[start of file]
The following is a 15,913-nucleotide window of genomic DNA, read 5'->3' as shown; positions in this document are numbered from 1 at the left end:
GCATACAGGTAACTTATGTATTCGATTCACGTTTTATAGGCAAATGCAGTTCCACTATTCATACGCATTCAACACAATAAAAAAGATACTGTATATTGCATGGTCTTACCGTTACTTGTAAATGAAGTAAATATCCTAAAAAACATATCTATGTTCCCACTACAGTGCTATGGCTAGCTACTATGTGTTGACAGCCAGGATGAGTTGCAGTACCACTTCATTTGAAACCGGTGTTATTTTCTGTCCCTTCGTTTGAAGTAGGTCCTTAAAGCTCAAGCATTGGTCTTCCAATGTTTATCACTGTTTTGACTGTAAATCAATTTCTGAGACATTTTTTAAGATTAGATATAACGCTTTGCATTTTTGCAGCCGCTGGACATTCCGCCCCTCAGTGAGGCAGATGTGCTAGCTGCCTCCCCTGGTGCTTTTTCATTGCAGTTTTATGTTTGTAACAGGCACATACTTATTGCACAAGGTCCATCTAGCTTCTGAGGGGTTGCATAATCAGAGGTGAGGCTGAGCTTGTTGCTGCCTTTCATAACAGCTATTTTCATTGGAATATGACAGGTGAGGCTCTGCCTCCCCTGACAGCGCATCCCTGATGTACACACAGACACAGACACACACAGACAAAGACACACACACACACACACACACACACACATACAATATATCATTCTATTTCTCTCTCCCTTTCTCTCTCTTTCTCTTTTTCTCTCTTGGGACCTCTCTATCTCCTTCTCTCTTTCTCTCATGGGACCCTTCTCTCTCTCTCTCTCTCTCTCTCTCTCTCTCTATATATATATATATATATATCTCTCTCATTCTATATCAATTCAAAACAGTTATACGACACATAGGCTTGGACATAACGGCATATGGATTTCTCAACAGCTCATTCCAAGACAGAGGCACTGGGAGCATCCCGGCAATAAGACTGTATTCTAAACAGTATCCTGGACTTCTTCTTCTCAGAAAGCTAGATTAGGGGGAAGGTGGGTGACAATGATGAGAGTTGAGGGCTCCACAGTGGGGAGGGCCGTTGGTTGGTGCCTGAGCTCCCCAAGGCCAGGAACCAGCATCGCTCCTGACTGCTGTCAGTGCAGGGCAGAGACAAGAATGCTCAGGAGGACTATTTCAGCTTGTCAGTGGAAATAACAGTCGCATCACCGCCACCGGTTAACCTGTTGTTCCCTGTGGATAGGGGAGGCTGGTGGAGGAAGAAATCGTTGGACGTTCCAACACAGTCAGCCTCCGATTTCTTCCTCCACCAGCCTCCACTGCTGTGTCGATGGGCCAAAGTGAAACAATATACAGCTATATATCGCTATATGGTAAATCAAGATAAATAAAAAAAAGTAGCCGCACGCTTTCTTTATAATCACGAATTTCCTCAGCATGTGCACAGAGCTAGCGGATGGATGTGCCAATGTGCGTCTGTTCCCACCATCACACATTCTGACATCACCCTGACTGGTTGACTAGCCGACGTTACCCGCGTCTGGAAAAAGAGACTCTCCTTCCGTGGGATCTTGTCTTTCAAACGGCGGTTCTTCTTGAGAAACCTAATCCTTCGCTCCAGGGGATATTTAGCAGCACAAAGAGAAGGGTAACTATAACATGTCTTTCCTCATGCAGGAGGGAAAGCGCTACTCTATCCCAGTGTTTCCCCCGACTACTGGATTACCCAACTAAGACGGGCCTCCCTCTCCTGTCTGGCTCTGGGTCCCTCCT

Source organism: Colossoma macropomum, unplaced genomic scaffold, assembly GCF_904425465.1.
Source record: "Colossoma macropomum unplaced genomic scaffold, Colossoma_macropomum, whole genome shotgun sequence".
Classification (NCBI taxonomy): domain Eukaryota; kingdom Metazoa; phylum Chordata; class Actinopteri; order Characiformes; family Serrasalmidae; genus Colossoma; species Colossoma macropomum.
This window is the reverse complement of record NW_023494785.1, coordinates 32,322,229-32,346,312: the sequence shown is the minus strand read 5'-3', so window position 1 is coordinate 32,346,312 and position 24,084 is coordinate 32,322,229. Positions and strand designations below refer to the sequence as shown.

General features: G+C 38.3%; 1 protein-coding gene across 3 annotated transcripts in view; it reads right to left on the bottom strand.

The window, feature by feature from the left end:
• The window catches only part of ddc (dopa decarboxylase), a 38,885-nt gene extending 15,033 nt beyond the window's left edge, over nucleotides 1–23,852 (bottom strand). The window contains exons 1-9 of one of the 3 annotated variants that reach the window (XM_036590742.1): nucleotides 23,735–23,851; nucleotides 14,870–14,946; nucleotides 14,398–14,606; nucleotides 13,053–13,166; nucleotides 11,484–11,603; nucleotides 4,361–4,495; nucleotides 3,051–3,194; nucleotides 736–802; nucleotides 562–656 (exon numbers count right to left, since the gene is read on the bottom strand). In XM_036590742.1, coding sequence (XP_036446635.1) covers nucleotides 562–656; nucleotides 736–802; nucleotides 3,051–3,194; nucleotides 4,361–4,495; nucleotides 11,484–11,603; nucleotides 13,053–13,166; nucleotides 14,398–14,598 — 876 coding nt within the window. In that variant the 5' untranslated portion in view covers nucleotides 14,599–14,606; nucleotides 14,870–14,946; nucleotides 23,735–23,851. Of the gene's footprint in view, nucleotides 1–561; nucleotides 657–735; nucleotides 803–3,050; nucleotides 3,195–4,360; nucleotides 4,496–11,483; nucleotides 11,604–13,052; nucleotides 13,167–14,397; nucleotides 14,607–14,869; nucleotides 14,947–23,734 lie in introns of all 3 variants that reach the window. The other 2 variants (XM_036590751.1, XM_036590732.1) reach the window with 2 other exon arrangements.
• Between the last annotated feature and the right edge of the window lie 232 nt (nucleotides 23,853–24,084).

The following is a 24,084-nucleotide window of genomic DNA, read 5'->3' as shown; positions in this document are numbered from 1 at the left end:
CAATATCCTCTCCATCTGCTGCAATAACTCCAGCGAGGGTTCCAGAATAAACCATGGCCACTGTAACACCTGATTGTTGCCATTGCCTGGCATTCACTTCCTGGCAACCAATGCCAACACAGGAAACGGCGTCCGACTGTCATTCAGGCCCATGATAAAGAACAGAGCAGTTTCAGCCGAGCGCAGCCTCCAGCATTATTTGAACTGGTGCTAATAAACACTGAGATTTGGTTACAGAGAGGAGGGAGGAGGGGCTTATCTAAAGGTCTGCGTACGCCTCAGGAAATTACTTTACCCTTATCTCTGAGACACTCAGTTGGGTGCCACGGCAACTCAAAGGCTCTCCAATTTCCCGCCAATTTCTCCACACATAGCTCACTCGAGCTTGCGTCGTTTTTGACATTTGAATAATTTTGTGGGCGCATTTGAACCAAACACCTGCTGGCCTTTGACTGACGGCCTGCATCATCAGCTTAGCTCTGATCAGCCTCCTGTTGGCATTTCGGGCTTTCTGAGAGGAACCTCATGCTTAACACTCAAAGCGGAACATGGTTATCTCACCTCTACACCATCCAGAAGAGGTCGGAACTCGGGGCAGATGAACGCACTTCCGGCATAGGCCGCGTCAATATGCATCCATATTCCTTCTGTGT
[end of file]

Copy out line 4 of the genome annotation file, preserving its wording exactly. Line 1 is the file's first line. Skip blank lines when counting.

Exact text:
Source record: "Colossoma macropomum unplaced genomic scaffold, Colossoma_macropomum, whole genome shotgun sequence".